As the demand of larger and thinner flat panel display increasing, conventional methods such as injection molding and hot embossing to fabricate light guide plates (LGPs) become difficult and unsuitable. This study reports a low-cost and high-throughput method to fabricate large-size (320 mm × 240 mm, 15” in diagonal) LGPs by using UV-based imprinting process. With the UV-based imprinting process, a large-size LGP with thickness down to 0.8 mm has been successfully fabricated. The optical property of fabricated LGP has been verified. This study has demonstrated the fabrication of large-size and thin LGPs by using UV-based imprinting process, and the possibility of UV-based imprinting process for fabricating other large thin optical elements.
© 2008 Optical Society of America
Liquid crystal displays (LCDs) have been widely used in many applications, such as computer and notebook monitors, digital camera, and personal digital assistants (PDAs) due to their high brightness, low energy consumption, and low weight. Because the liquid crystals can not emit light, a back light unit (BLU) is required to provide the light, usually through converting the linear light source into surface light source. Among the optical elements of BLU, the light guide plate (LGP) is regarded as a key component. LGP is a thin transparent plate with microstructures such as dots array or V-cut grooves arranged in a designed pattern on its bottom for the light uniformly over the whole area. Conventionally, the LGP with microstructures is fabricated by injection molding process . Recently, methods such as backside 3-D diffuser lithography followed by PDMS casting , dot-matrix holographic interference followed by UV embossing , and hot embossing process have been also employed to fabricate LGPs . In recent years, the LCD monitors has been required to be larger, thinner, and cheaper. Among the forementioned methods, backside 3-D diffuser lithography and dot-matrix holographic interference methods are unsuitable for fabricating large-size LGPs due to their complexity. Injection molding large thin LGPs has its difficulty due to the large flow resistance during filling and packing. Flow-induced molecular orientation and residual stresses results in warpage of the LGPs. Besides, the cost of injection mold and machine is very high. Although hot embossing is relatively inexpensive, it has the bottlenecks of limited embossing area and time consumed for heating-up and cooling-down. In addition, the heating and cooling may also release the residual stress and cause the warpage of the LGPs. Therefore, it is important to develop a fast process to fabricate large-size thin LGPs at room temperature and low pressure.
Recently, we have proposed a process which integrates the gas-assisted pressing and UV-curing mechanisms to fabricate large-area microlens array at room temperature and low pressure , which has shown its potential and possibility of being employed to fabricate large-area microstructures. In this study, based on gas-assisted pressing and UV-curing imprinting principles, the apparatus and process for fabricating large-size and thin LGPs has been designed, implemented and tested. Under the gas pressuring and UV irradiating, a large-size LGP has been fabricated. The optical property of the LGP is verified by using a laboratory-constructed back light module (BLU)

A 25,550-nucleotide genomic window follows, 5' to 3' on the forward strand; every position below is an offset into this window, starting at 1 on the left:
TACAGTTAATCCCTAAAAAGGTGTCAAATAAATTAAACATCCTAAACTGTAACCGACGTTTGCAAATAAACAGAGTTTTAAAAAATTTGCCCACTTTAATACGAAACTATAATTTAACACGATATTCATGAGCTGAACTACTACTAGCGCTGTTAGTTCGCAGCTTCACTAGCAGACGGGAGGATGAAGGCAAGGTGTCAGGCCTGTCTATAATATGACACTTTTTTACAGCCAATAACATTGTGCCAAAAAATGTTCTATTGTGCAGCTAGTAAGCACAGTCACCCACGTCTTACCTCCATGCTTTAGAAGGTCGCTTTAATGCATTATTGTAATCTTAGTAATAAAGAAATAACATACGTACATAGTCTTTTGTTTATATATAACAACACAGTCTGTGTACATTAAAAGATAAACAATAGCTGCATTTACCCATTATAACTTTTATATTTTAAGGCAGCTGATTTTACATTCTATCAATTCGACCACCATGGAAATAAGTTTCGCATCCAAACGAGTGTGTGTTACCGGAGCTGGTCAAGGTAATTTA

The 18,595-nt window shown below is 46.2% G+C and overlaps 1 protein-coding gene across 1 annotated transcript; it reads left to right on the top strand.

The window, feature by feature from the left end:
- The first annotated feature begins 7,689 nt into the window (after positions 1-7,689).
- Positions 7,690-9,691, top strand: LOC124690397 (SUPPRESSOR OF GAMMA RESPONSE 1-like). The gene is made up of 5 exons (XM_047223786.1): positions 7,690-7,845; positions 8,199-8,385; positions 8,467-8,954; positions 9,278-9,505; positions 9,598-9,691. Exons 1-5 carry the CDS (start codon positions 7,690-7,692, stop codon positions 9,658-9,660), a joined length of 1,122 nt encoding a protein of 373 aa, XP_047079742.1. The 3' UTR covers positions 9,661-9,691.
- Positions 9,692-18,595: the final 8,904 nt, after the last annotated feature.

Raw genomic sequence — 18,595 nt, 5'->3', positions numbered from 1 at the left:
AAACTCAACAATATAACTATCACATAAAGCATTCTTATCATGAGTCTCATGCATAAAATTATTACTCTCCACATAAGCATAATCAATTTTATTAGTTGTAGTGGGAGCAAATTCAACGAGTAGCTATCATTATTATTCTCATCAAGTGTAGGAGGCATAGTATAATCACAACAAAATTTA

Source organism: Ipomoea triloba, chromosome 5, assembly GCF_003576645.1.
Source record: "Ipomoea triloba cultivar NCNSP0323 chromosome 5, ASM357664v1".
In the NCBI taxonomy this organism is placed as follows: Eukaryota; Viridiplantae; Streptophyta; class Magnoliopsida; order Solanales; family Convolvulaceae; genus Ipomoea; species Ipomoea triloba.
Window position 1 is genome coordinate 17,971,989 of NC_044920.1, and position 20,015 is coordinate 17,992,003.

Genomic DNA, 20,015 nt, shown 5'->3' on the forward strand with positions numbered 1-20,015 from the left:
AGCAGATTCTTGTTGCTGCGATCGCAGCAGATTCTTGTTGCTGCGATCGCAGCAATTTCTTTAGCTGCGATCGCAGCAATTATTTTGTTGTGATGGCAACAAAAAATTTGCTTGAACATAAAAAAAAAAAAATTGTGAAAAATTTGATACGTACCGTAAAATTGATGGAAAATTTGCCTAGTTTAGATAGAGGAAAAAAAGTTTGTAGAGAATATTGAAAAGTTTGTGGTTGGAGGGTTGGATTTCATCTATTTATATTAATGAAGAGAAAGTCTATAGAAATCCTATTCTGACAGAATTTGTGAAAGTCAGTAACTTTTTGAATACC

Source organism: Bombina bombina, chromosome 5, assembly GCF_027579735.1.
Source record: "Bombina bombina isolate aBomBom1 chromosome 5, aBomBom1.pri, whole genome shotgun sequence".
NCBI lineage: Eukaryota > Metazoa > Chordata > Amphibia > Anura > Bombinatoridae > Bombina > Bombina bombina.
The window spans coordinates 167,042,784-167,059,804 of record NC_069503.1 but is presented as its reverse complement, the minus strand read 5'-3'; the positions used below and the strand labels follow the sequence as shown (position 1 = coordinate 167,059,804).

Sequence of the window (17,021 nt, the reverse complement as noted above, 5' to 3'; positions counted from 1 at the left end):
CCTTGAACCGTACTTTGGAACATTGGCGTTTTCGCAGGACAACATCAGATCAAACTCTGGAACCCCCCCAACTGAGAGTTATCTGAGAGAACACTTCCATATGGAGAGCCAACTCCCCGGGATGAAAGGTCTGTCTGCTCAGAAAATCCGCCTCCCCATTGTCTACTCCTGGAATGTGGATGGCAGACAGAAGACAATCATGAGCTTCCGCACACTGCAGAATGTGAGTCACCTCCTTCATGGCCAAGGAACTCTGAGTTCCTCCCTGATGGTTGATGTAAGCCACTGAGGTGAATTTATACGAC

2. Experiment setup
As shown in Fig. 1, the apparatus based on the mechanisms of gas-assisted pressing and UV-curing consists of a upper chamber equipped with a gap-retained holder, a seal film, a lower chamber, and a UV-LED lamp. For the ease of operation, the upper and lower chambers are mounted in a commercial vertical injection machine which has a maximum clamping force of 250 tons, enabling the semi-automatic chamber open and close operations. The nitrogen gas can be introduced into the upper chamber to exert a pressing pressure during imprinting. In addition, a gap-retained holder is designed, used, and equipped in the upper chamber. The gap-retained holder, which holds the substrate with a maximum size of 320 mm × 240 mm, is aimed to retain a gap between the stamper and substrate for effective vacuuming during vacuuming stage. The lower chamber is employed to place the stamper and is vacuumed to reduce air bubble during imrpinting. Since the traditional UV-lamp is a linear light source and is difficult to provide a uniform irradiation over large-area, a UV-LED lamp is designed and implemented for completely covering, irradiating, and curing a large-area. The UV-LED lamp has the wavelength of 375–395nm and a power of 10 mW/cm2. A PET film with a thickness of 180µm is used as the seal film. The seal film is needed to separate the nitrogen gas in the upper and lower chambers and to pressurize gap-retained holder. The 0.8mm-thick PMMA plates (320mm × 240mm) are used as the substrates in the experiment. An ultraviolet-curable resin with a refractive index of 1.56 is employed.
As shown in Fig. 2, the large-area stainless-steel stamper (320mm × 240mm) with dots patterns of LGP, fabricated by photolithography and wet etching, is designed and supplied by Industrial Technology Research Institute of Taiwan. The stamper is 0.8 mm in thickness. The dots patterns of LGP are 80 µm in diameter and 20 µm in depth, while the pitch of dots patterns are ranging from 140 µm to 700 µm which varies from the long edge to center of the stamper. In this experiment, moreover, the surface of stamper is treated with anti-sticking of fluoride because of the sticking problem is crucial during UV-based imprinting process, especially in large imprinting area. After the anti-sticking treatment, the water contact angle of stamper surface is measured to be 128.84° using an automatic contact angle meter (FAT-125), indicating that the stamper surface has the lower surface energy to facilitate the de-molding between stamper and substrate.